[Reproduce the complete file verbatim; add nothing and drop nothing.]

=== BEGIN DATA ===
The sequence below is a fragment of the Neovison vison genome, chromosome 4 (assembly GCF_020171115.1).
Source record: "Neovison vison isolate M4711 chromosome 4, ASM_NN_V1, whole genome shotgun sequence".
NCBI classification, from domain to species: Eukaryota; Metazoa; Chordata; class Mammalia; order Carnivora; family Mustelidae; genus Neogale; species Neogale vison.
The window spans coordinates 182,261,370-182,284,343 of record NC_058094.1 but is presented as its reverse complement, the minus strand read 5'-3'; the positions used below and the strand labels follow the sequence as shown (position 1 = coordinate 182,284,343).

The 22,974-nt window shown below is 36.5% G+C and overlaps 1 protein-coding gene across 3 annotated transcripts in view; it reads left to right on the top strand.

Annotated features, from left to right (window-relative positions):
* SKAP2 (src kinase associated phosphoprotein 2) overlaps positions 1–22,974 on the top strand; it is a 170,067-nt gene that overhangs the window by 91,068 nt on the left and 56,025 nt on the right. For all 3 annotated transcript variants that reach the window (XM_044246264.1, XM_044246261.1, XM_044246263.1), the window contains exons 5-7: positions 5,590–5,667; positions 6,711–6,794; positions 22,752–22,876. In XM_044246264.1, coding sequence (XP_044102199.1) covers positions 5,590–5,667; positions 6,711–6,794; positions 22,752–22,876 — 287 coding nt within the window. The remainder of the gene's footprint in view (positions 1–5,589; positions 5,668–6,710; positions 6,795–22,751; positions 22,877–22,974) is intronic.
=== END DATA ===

The sequence below is a fragment of the Neovison vison genome, chromosome 4 (assembly GCF_020171115.1).
Source record: "Neovison vison isolate M4711 chromosome 4, ASM_NN_V1, whole genome shotgun sequence".
NCBI classification, from domain to species: Eukaryota; Metazoa; Chordata; class Mammalia; order Carnivora; family Mustelidae; genus Neogale; species Neogale vison.
The window spans coordinates 182,261,370-182,284,343 of record NC_058094.1 but is presented as its reverse complement, the minus strand read 5'-3'; the positions used below and the strand labels follow the sequence as shown (position 1 = coordinate 182,284,343).

The 22,974-nt window shown below is 36.5% G+C and overlaps 1 protein-coding gene across 3 annotated transcripts in view; it reads left to right on the top strand.

Annotated features, from left to right (window-relative positions):
* SKAP2 (src kinase associated phosphoprotein 2) overlaps positions 1–22,974 on the top strand; it is a 170,067-nt gene that overhangs the window by 91,068 nt on the left and 56,025 nt on the right. For all 3 annotated transcript variants that reach the window (XM_044246264.1, XM_044246261.1, XM_044246263.1), the window contains exons 5-7: positions 5,590–5,667; positions 6,711–6,794; positions 22,752–22,876. In XM_044246264.1, coding sequence (XP_044102199.1) covers positions 5,590–5,667; positions 6,711–6,794; positions 22,752–22,876 — 287 coding nt within the window. The remainder of the gene's footprint in view (positions 1–5,589; positions 5,668–6,710; positions 6,795–22,751; positions 22,877–22,974) is intronic.